I think of the boat distressed at sea trying to find help. I think of the airplane pilot distressed in the air trying to find help. I think of the person alone in the forest that is looking for some human contact for help...
“Hello! Anybody out there!?”
In my expat living I would say I have hit these times. Feeling alone, maybe even lost, in the midst of a big vast sea of water or a vast forest of trees and wild animals. Desiring connection. Desiring communication. So, what can lead to these times and what can help when these times come?
First, before I go any farther, I would like to say…I am so thankful for this day and time where technology has paved a huge bridge for communication over the miles! I think of those who set out on this adventure of expat living before technology was this advanced. No social media. No Skype. No emails. Wow! My hat is off to those who lived in another nation in those days!
So, then even in this day and time with advanced technology, what can lead to this call for help…"is anybody out there!?” Distance and disconnection.
How does distance happen? I can talk about this from my experience and viewpoint. I see distance happening in various ways. Of course, by miles. Living on the other side of the world or maybe just the other side of town presents a distance. With physical distance, it takes more effort to stay involved in each other’s lives. We don’t shop the same stores. We don’t go to the same restaurants. We don’t hear the same local news. We can’t just visit each other face to face at the drop of a hat. And the list could go on and on. Effort is the key word here. The more physical distance the more effort it takes to bridge the miles.
Distance develops not only due to physical miles apart, but distance also happens on a social and emotional level. We begin to hang out with different people. We don’t share the same interests anymore. We don’t share our day to day or week to week life stories anymore. We become absorbed in what is in front of us and have little time or energy for anything outside of our immediate sphere. When one side of the relationship begins to lose its grip and drift away, the other side may find it too difficult to hang on because there is no reciprocal effort or help. So then both sides let go and drift away physically, socially, and emotionally. This drifting signifies a disconnect has happened.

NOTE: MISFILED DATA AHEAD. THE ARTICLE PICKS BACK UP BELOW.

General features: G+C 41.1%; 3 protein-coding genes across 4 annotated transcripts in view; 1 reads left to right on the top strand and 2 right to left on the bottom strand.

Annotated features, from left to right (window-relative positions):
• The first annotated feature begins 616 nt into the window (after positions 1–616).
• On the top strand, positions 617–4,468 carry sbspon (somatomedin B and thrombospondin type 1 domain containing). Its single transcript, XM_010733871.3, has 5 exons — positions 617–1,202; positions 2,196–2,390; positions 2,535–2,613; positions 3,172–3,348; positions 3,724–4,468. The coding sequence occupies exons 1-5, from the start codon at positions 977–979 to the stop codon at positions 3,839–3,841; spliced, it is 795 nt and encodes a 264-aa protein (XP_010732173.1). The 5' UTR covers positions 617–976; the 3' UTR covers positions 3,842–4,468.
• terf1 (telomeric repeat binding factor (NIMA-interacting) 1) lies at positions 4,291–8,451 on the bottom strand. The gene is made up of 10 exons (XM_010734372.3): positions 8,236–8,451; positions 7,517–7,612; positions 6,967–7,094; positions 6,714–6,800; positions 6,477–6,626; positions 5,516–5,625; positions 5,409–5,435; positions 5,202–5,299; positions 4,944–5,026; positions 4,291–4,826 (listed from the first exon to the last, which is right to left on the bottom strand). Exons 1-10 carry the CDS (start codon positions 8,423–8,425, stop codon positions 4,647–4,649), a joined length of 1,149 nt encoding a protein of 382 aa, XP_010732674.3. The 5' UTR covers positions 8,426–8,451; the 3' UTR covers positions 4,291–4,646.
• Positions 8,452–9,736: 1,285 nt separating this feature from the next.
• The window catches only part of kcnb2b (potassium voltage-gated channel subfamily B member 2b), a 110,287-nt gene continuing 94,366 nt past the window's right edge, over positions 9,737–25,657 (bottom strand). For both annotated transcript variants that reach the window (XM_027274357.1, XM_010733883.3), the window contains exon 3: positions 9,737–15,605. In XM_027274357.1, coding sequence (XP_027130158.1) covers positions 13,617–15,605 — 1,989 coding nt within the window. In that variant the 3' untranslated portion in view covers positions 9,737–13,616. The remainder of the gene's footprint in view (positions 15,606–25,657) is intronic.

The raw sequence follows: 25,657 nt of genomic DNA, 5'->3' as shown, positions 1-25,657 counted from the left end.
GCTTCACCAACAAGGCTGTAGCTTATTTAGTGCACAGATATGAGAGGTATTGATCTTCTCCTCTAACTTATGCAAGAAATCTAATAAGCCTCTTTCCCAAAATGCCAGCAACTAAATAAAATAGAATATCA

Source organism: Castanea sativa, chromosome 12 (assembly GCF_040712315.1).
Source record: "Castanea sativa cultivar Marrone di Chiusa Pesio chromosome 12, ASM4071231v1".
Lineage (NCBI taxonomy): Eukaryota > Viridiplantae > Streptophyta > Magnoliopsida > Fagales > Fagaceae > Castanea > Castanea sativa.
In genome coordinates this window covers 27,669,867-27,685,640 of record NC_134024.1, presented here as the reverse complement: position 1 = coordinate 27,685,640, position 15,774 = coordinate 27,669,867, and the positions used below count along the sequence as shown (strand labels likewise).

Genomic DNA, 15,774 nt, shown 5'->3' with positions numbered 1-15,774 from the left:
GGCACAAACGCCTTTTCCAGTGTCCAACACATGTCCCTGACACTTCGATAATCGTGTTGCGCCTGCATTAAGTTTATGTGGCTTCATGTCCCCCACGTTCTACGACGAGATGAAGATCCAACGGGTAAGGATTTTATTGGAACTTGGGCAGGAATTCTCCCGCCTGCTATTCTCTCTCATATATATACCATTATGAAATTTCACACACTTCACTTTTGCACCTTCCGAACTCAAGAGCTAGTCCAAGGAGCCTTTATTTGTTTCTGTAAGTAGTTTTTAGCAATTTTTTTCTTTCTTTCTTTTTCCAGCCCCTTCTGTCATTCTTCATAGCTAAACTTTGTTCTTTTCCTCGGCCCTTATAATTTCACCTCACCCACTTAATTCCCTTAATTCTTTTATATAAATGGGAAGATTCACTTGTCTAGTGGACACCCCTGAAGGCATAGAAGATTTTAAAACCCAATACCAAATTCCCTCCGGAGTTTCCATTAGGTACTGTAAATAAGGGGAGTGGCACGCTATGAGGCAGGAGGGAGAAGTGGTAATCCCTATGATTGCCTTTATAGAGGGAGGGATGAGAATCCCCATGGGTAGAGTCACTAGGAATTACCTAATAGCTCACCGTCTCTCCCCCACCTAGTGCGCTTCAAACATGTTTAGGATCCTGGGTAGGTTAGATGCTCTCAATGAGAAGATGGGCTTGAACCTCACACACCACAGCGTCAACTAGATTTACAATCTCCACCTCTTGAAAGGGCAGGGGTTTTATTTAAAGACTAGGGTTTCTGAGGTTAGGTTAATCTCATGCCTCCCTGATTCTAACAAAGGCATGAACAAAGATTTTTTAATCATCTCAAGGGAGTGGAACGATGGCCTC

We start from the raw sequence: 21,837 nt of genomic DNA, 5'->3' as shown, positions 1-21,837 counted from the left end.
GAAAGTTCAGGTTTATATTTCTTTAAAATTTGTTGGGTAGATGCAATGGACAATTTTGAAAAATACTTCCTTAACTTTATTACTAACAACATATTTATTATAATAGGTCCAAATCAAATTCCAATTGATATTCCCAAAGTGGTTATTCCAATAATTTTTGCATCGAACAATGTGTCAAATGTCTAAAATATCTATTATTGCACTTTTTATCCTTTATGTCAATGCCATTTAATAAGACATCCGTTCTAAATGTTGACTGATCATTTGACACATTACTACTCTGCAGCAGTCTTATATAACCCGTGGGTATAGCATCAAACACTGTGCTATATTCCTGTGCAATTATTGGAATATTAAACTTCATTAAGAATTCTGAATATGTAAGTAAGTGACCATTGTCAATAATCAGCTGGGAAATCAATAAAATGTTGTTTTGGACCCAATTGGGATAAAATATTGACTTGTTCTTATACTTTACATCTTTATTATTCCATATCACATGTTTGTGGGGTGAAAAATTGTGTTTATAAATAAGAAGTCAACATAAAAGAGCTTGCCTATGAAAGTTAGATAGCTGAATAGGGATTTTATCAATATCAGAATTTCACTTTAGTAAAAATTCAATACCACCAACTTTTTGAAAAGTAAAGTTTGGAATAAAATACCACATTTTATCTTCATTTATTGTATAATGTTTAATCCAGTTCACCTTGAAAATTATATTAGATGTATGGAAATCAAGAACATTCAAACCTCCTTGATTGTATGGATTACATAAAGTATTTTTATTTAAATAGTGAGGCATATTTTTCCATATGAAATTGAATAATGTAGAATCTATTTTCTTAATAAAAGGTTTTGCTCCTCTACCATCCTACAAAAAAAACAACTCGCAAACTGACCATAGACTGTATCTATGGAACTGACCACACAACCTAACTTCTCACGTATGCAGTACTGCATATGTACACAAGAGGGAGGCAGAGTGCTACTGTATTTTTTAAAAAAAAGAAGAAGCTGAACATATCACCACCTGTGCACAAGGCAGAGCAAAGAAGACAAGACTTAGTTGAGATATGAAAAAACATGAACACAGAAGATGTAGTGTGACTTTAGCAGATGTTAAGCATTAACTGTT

Is this inevitable? I have had to consider this question with my expat life since 2014. I have been so aware of living in one place but needing a bridge that keeps me connected to others who don’t share this expat life with me. I have learned to consider a new type of grip or hold on my relationships. Let me explain: I can join with someone by holding hands, but this is not the strongest hold. If one of us relaxes our hold, the other automatically loses their grip also. When I think of the grip, I think of the game Red Rover. Do you remember that game? In this game there are two teams. Each team lines up across from each other (some distance away) and holds their team members hands to form a straight line. But the best way to connect is by grabbing at the wrist/upper arm area. Then when the chosen person of the other team comes running over, the wrist/upper arm grip makes it harder for the person to break the union between the two people joined together.
So…as I think on disconnect as an expat, I say, NO, it doesn’t HAVE to be that way. We can all learn the stronger grip. The grip that can hang on even when the other relaxes their hold for some reason. The grip that can resist the pressure of miles, etc.
Hold on to your relationships. Choose to connect and not disconnect. Use the tools we have with technology (overcome your fear with this) and be creative. You may have to be the one who holds on, but it is worth it! You will be an example to others how to do it. You may want to relax your grip…DON’T…don’t give up. Dig in. Make the effort. Show love at a higher level. Don’t grow weary. There will come a time that each of you will need each other and the friendship you give to one another.
A reminder of one of my many special friends who stays connected with me over the miles.
Cindy writes about her adventures, observations, and other nuggets from living in another nation. She and John live in SE Asia. She will also share nuggets from her 58 plus years of life.